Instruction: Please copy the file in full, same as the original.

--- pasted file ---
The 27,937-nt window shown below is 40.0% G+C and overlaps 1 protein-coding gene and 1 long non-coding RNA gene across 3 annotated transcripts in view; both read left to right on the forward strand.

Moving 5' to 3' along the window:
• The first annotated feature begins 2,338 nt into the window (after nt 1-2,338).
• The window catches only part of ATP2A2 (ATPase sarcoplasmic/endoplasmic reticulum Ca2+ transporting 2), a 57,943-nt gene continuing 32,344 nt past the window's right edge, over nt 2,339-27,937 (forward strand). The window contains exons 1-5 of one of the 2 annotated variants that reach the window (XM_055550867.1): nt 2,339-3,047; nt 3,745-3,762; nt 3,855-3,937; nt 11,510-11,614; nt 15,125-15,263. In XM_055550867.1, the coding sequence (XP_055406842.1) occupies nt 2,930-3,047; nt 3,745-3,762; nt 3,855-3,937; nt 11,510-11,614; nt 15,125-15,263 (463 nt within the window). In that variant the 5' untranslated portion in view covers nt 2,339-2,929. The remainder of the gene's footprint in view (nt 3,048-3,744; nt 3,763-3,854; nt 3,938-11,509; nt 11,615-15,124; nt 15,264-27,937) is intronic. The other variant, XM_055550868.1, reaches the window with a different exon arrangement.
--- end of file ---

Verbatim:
The 27,937-nt window shown below is 40.0% G+C and overlaps 1 protein-coding gene and 1 long non-coding RNA gene across 3 annotated transcripts in view; both read left to right on the forward strand.

Moving 5' to 3' along the window:
• The first annotated feature begins 2,338 nt into the window (after nt 1-2,338).
• The window catches only part of ATP2A2 (ATPase sarcoplasmic/endoplasmic reticulum Ca2+ transporting 2), a 57,943-nt gene continuing 32,344 nt past the window's right edge, over nt 2,339-27,937 (forward strand). The window contains exons 1-5 of one of the 2 annotated variants that reach the window (XM_055550867.1): nt 2,339-3,047; nt 3,745-3,762; nt 3,855-3,937; nt 11,510-11,614; nt 15,125-15,263. In XM_055550867.1, the coding sequence (XP_055406842.1) occupies nt 2,930-3,047; nt 3,745-3,762; nt 3,855-3,937; nt 11,510-11,614; nt 15,125-15,263 (463 nt within the window). In that variant the 5' untranslated portion in view covers nt 2,339-2,929. The remainder of the gene's footprint in view (nt 3,048-3,744; nt 3,763-3,854; nt 3,938-11,509; nt 11,615-15,124; nt 15,264-27,937) is intronic. The other variant, XM_055550868.1, reaches the window with a different exon arrangement.